English Speaking Saints And Martyrs

English Saints and Martyrs

Monday, May 10, 2010

ENGLISH SPEAKING SAINTS AND MARTYRS MAY 9-15


Bl. Thomas Pickering
1679A.D.
Feastday May 9
Benedictine martyr. Born in Westmoreland, England, he entered the Benedictines as a lay brother at Douai, France, and there took his vows in 1660. Going home to England, he became attached to the Benedictines in the service of the Chapel Royal of Queen Catherine of Braganza, wife of Charles II (r. 1660-1685). Arrested as part of the "Popish Plot," he was condemned and hanged at Tyburn.

St. Beatus
Feastday: May 9
112 A.D.
A monk and hermit, called Beatus of Lungern and earlier designated as the Apostle of Switzerland. Baptized in England by St. Barnabas and ordained by St. Peter, Beatus went to Switzerland. He lived and died on Mount Beatenburg above Lake Thun. The cave became a popular pilgrim's destination, the famed site of Beatus' fight with a dragon.

St. Sanctan
Feastday: May 9
6th century
Irish bishop. He governed two sees, at Kill-da-Les and Kill-na-Sanctan (modern Dublin). It is possible that he was British by birth.

St. Gorfor
Feastday: May 9
A saint of Wales, patron of Llanover, in Gwent, Wales.

St. William of Pontoise
Feastday: May 10
1192 A.D.
English hermit. He resided at Pontoise, in France, having gone there to take up the eremetical life. His hermitage became popular in the region. He may have been a Benedictine at St. Martin's Abbey.

St. Comgall
Feastday: May 10
b.516 A.D. d.601 A.D.
Abbot and teacher of St. Columbanus and the monks who evangelized France and central Europe. He was born about 516 in Ylster, Ireland, and studied under St. Fintan at Cluain Eidnech Monastery. After living under a harsh rule as a hermit, Comgall founded a monastery in Bangor. He was abbot for eight thousand monks. Comgall also accompanied St. Columba on a mission to Inverness, Scotland, and founded a monastery at Heth. He died at Bangor.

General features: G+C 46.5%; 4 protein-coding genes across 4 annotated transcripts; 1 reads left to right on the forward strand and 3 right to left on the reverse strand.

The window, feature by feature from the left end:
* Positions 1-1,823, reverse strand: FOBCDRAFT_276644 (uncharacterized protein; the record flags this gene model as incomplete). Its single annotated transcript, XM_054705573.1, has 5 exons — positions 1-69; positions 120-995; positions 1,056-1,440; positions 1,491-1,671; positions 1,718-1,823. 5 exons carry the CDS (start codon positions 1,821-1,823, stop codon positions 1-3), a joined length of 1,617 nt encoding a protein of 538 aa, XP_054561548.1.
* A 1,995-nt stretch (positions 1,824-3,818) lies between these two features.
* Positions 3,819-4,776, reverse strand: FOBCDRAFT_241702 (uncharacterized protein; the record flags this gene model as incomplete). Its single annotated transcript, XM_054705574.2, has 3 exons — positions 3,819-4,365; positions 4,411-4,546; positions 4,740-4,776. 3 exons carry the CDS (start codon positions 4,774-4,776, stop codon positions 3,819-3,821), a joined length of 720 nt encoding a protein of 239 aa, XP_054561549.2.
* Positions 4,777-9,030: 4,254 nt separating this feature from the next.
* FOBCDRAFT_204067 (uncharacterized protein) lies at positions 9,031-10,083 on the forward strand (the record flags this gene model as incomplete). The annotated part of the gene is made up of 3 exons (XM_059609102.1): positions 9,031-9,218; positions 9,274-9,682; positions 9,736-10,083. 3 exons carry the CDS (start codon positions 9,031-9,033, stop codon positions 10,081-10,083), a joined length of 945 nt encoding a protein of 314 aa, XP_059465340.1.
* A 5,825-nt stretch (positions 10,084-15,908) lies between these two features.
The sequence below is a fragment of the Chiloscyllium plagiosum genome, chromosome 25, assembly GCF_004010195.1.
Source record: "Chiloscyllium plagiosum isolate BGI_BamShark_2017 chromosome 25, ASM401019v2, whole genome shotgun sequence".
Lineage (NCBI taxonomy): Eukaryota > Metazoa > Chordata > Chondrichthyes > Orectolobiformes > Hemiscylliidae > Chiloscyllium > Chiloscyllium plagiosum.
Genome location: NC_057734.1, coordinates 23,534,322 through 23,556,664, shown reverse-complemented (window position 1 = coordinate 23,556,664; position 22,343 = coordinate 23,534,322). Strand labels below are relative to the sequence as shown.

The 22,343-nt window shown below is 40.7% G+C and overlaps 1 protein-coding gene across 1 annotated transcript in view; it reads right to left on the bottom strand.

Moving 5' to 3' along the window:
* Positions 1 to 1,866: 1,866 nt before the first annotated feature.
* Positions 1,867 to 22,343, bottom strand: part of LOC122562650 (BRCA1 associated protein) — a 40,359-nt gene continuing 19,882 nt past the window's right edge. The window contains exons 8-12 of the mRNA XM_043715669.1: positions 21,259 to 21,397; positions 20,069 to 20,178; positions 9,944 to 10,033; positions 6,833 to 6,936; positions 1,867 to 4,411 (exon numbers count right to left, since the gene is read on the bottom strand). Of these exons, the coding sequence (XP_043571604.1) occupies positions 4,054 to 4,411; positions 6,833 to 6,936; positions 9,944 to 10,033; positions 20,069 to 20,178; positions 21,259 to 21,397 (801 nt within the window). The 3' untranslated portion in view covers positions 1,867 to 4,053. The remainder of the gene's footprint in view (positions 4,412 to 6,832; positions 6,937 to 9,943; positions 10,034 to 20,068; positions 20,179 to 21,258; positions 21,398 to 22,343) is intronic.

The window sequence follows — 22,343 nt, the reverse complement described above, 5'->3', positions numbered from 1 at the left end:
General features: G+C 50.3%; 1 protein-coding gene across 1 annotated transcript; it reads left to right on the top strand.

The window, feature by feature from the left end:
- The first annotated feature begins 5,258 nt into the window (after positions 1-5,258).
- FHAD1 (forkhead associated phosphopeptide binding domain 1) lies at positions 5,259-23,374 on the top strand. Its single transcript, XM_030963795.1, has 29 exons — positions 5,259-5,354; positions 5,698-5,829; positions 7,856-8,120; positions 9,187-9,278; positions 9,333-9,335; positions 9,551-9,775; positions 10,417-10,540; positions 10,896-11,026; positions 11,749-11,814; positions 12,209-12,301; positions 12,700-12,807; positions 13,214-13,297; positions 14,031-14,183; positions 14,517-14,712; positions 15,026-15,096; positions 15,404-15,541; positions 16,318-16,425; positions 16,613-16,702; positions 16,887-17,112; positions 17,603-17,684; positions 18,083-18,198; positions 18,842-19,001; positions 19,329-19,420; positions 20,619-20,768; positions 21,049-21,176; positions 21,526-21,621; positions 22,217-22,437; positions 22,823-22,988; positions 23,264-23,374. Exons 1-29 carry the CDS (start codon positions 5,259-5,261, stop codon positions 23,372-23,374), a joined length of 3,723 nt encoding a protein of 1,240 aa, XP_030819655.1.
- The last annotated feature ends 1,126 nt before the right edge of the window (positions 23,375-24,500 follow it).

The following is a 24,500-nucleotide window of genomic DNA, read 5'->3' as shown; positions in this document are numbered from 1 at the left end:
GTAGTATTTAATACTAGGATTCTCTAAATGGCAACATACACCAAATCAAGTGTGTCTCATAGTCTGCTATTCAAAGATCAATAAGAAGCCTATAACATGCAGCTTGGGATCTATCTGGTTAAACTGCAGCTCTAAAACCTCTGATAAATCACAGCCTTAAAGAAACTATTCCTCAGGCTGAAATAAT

Bl. Damien de Veuster
Feastday: May 10
1889 A.D.
The Leper Priest, the Hero of Molokai. Born in Tremelo, Belgium, on January 3, 1840, he joined the Sacred Hearts Fathers in 1860. He was bom Joseph and received the name Damien in religious life. In 1864, he was sent to Honolulu, Hawaii, where he Was ordained. For the next nine years he worked in missions on the big island, Hawaii. In 1873, he went to the leper colony on Molokai, after volunteering for the assignment. Damien cared for lepers of all ages, but was particularly concerned about the children segregated in the colony. He announced he was a leper in 1885 and continued to build hospitals, clinics, and churches, and some six hundred coffins. He died on April 15 , on Molokai. Slandered by a Protestant minister, Mr. Hyde, Damien was defended by Robert Louis Stevenson, who wrote an impassioned defense of Damien in 1905. He was declared venerable in 1977. Pope John Paul II declared him beatified on June 4, 1995.

Bl. John of Rochester
1537 A.D.
Feastday: May 11
Carthusian martyr of England who died with Blessed James Walworth. He was born in Terling, Essex, and became a monk in the London Charterhouse. John was implicated in Blessed James Walworth’s correspondence with the duke of Norfolk. He and James refused to take the Oath of Supremacy and were martyred at York and beatified in 1886.

St. Tudy
Feastday: May 11
5th century
Abbot, also called Tegwin and Tudinus. A native of Brittany, France, he became a disciple of St. Brioc and embraced the erernetical life. Eventually, he served as abbot of a community of monks near Landevennec, Brittany. Later, he journeyed to England and preached in Cornwall.

Saint Pancras (Pancratius)
Feastday: May 12